By Alex DeMetrick

BALTIMORE (WJZ) — In 1998, it was estimated there were 600 million oysters in Maryland waters. Now, a new population assessment finds that number has dropped to roughly half of what it was a decade ago.

“At the end of the last harvest season, it was estimated there were 300 million market-sized oysters, so, a lot of oysters still. It’s a big number but low relative to what it was before,” said Dr. Mike Wilberg with the University of Maryland Center for Environmental Science.

Most are in the southern part of the bay. The north has very few. Dr. Wilberg with the UM Center spent 18-months on the assessment study.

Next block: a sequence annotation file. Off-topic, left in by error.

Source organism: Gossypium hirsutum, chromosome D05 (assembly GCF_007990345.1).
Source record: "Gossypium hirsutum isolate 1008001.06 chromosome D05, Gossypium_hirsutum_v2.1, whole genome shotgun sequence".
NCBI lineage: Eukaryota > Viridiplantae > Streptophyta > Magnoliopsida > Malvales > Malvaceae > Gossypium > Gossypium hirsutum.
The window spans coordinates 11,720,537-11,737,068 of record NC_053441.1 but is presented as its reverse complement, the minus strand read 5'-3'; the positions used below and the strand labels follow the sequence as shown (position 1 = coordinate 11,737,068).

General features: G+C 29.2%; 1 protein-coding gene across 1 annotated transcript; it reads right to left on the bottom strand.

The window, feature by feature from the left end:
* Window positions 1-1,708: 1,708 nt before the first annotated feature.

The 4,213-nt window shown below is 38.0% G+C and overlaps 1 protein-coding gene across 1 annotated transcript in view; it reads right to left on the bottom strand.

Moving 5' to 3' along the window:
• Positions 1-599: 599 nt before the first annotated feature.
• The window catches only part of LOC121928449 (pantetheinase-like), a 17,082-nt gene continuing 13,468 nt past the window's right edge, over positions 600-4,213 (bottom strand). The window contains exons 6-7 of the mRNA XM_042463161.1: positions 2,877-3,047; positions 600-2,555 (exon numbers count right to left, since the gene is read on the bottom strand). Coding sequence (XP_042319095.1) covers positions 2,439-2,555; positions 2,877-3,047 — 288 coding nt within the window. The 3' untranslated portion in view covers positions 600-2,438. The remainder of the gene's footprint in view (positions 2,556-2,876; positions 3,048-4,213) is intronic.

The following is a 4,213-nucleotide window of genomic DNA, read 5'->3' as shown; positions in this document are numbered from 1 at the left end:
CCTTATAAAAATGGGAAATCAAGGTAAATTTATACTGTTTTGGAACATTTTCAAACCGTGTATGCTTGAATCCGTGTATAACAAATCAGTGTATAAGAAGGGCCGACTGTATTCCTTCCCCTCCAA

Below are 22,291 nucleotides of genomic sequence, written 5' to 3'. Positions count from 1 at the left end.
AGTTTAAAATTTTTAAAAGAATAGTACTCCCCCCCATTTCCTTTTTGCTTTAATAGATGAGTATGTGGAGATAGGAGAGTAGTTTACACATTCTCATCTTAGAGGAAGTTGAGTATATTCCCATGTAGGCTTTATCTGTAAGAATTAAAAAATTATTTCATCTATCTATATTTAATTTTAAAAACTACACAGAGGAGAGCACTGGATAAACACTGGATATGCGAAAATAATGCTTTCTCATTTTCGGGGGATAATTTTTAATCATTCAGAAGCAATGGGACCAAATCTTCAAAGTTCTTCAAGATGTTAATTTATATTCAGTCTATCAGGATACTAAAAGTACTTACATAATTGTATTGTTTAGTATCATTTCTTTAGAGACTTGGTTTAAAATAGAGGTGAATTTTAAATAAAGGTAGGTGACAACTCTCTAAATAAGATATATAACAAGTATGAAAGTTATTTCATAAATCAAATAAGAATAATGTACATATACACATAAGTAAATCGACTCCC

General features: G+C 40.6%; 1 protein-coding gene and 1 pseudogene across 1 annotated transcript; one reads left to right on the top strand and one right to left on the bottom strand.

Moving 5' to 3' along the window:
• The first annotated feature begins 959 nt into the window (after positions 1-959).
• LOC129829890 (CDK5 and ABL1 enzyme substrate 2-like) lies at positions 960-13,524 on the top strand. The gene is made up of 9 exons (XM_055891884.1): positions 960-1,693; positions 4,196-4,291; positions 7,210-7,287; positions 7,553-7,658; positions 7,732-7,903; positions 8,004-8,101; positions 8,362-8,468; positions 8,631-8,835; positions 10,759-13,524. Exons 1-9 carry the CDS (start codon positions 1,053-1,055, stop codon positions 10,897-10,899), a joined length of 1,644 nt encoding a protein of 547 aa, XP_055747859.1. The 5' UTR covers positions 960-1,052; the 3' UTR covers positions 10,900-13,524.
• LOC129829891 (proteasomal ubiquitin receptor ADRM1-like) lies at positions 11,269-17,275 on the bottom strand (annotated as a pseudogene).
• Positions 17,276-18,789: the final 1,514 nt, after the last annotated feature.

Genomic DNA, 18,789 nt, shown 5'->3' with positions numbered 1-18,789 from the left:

“The oyster fishery historically is much, much larger than it is today, and I think it can get to be back to those levels,” Wilberg said.

He said this could be achieved through recovery efforts that raise larvae in the lab, attach it to empty shells and plant it onto existing and new reefs.

One potential impact on oysters that was not part of the study is the deluge of fresh water that started pouring into the bay last spring and record rain that continues to fall, meanwhile, oysters need salty water.

“Freshwater could affect the reproduction for this year and could also have an effect on adult oysters that are out there,” said Ward Slacum, with the Oyster Recovery Project.

There are early signs freshwater is impacting oysters, even in the south bay. But those losses are for a future assessment.

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Alex DeMetrick

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